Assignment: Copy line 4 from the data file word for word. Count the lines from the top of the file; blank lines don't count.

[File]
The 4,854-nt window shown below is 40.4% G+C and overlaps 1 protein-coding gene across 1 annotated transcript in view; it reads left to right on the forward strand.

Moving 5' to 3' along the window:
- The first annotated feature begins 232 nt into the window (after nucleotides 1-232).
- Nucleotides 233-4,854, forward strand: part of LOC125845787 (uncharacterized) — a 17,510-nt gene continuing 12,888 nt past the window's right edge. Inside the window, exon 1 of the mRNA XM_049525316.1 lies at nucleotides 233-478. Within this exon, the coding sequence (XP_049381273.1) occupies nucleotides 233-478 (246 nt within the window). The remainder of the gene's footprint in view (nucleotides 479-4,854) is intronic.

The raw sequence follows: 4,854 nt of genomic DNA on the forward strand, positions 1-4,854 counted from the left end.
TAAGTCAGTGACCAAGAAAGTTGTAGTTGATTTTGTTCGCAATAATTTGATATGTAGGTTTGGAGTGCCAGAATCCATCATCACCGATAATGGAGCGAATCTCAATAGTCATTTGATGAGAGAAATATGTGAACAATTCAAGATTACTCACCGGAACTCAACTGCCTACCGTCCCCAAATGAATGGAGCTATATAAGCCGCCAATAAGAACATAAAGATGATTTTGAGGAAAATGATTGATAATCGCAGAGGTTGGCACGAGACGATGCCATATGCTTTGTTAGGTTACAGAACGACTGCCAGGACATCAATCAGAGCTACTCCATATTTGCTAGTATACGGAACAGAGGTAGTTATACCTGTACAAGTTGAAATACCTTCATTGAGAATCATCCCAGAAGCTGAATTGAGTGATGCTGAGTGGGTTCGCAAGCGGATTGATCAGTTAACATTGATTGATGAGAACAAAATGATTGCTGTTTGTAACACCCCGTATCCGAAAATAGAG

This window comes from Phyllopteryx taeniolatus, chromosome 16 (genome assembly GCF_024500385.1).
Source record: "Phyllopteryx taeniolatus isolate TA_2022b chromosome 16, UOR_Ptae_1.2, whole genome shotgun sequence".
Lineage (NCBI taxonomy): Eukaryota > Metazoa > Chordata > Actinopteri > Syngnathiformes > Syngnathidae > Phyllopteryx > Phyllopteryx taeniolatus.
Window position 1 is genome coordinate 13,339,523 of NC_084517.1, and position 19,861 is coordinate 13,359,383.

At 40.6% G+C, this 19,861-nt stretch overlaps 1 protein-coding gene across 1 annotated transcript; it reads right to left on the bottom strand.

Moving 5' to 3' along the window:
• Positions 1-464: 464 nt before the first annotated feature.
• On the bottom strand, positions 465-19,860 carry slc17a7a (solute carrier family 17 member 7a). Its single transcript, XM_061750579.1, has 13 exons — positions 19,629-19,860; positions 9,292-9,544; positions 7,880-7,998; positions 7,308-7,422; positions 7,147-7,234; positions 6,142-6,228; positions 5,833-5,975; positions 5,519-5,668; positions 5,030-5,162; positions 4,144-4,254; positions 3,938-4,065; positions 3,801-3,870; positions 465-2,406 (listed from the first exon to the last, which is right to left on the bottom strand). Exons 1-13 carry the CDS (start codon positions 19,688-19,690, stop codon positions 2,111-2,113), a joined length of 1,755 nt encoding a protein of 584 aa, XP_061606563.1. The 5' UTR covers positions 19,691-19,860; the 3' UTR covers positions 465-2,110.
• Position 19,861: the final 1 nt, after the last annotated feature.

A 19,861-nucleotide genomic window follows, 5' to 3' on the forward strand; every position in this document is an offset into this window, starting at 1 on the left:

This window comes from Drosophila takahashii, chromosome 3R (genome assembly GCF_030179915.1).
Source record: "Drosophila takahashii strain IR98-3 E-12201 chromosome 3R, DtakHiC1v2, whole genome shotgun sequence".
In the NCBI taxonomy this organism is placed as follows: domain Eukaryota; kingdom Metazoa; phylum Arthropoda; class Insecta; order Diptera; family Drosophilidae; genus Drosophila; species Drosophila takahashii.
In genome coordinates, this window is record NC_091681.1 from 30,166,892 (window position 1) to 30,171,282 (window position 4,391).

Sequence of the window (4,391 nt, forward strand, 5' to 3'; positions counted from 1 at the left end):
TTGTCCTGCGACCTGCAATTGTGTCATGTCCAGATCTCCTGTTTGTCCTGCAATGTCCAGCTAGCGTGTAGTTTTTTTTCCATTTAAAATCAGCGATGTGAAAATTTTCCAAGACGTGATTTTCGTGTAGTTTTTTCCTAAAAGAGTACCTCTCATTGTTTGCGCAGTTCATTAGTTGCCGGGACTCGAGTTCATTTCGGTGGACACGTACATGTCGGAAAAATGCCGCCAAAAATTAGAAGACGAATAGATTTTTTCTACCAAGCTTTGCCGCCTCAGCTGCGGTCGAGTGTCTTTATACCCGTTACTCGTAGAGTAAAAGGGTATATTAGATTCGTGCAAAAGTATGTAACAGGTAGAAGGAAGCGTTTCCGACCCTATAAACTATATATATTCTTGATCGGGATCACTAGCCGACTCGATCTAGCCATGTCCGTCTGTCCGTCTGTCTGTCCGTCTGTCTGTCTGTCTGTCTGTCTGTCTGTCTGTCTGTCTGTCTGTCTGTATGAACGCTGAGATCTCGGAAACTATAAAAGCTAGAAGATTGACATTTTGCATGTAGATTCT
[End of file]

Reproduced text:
- Nucleotides 233-4,854, forward strand: part of LOC125845787 (uncharacterized) — a 17,510-nt gene continuing 12,888 nt past the window's right edge. Inside the window, exon 1 of the mRNA XM_049525316.1 lies at nucleotides 233-478. Within this exon, the coding sequence (XP_049381273.1) occupies nucleotides 233-478 (246 nt within the window). The remainder of the gene's footprint in view (nucleotides 479-4,854) is intronic.